Yesterday, I gave the example of Mozart’s variations on the French tune Ah, vous dirai-je, Maman (K. 265) as a way to ease into listening for patterns in music. Everyone knows the tune: it is Twinkle, Twinkle Little Star and Baa Baa Black Sheep and The Alphabet Song. Mozart plays the melody (the Theme) and then gradually soups it up more and more. It’s still recognizable, yet different.
So what did he actually do? I’m going to put the video here again, and below is an explanation so you can follow along.
First he plays (states) the Theme, nothing fancy or devious here. The tune is in ordinary quarter notes. And it’s in the simplest key of all, C major, all white notes on the piano.
Variation 1: He keeps the melody in the right hand, but decorates it using faster sixteenth notes. The left hand remains pretty much the same as in the theme.
Variation 2: The melody stays in the right hand, but now the left hand gets fancy with faster sixteenth notes.
Variation 3: The melody is in the right hand, but this time Mozart uses a series of triplets to decorate the melody. Left hand goes back to its original note lengths (no longer sixteenths as in Variation 2).
Variation 4: Keeping the melody in the right hand, he goes back to a simple exposition. Now the triplets are in the left hand.
Got it so far? He does something different in the right hand, then does it again in the left hand in the next variation. It would sound great in headphones. Moving on…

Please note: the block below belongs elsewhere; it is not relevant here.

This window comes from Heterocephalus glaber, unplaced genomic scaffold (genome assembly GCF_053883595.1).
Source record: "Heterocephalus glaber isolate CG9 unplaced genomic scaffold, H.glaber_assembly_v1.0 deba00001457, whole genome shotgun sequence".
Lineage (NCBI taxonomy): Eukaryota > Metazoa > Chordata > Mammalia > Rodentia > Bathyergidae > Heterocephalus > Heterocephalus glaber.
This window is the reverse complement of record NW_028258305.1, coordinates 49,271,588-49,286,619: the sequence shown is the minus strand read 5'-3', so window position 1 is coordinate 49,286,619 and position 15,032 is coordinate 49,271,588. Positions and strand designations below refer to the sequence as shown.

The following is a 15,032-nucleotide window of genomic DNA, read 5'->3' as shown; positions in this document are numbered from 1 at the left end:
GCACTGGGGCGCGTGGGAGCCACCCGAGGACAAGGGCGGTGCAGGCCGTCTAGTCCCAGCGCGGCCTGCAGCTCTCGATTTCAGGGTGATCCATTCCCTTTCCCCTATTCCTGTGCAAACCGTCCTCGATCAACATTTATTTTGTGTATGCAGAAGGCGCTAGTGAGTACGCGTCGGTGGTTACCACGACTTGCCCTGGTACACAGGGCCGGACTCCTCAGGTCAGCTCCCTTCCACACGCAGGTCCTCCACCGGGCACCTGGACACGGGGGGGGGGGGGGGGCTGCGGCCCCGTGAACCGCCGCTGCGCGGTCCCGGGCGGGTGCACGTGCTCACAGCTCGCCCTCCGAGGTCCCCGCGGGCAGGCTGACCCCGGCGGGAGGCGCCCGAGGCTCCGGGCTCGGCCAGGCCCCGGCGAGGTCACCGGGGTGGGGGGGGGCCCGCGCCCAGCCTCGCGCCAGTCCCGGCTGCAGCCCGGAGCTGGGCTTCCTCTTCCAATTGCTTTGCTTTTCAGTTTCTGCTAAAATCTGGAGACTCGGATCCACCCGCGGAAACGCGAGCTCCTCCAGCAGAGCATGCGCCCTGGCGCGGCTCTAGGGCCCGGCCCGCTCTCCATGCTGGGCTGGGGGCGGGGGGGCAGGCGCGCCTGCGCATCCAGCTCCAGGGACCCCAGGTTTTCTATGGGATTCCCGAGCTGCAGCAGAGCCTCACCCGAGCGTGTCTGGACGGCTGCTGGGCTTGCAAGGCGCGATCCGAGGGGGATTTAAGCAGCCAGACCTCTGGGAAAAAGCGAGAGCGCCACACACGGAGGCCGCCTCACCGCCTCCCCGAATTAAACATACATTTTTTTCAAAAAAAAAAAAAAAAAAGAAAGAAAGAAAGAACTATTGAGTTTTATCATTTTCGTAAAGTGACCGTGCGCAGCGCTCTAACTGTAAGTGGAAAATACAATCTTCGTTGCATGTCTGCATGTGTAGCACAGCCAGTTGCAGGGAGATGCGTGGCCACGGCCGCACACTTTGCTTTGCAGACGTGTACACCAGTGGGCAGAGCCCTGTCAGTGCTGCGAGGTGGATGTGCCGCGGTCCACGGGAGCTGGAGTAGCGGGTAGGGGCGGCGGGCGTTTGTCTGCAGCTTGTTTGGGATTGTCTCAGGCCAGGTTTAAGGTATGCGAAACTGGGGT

Variation 5: Mozart uses syncopation (it’s not just for jazz) to offset the two hands.
Variation 6: Since he already offset both hands, now for something different. The melody now appears as chords. But to keep it lively, the left hand now has those sixteenth notes again.
Variation 7: The melody is still in the right hand, but now he turns it into a scale.
Variation 8: The music takes a sinister turn. Suddenly the melody is in a minor key (C minor). There is an echo effect as the right hand plays a phrase which is then repeated in the left hand.
Variation 9: This is a jaunty tune, we can’t stay minor for long! So back to C major. Now the notes are played staccato instead of flowing.
Variation 10: Let’s see, now what will he do? The melody merrily chases from one hand to another with sixteenth notes, triplets, and pizzazz. The works. The hands even cross (see video).
Variation 11: Ok, heading toward home, let’s slow down the tempo and make the melody sweet, lulling us into the comfort of returning home. Does a little bit of Mozart’s Austria work its way into this French tune? I think I can hear it.
Variation 12: Fooled you! Suddenly the tempo zips along with breakneck notes in the left hand and a disjointed melody in the right. Ta-da!
Wow. And that’s how you do a theme and variations. Well, that’s one way. If it were Bach, the melody might have been turned upside down, backwards, shifted up a few notes, and woven into a four-part fugue. Beethoven would have broken it down into its essential bits and scrutinized it from every possible angle. Schubert would have worked it over with a lead pipe until the melody, alternating between major and minor, burrowed its way into your skull…but in an elegant way (just kidding; I love Franz–don’t get me started…).
Want to hear more theme and variations? I’d suggest Bach’s Goldberg Variations and Beethoven’s Diabelli Variations for a start. In fact if you really want to start something, contrast Glenn Gould’s 1955 and 1981 recordings of the Goldberg Variations. Same music, different planets. Then set the cat amongst the pigeons with your musical friends by offhandedly saying “so whaddaya think… ’55 or ’81?” People always seem to have a favorite. Ask them why. Actually, you probably won’t even have to ask…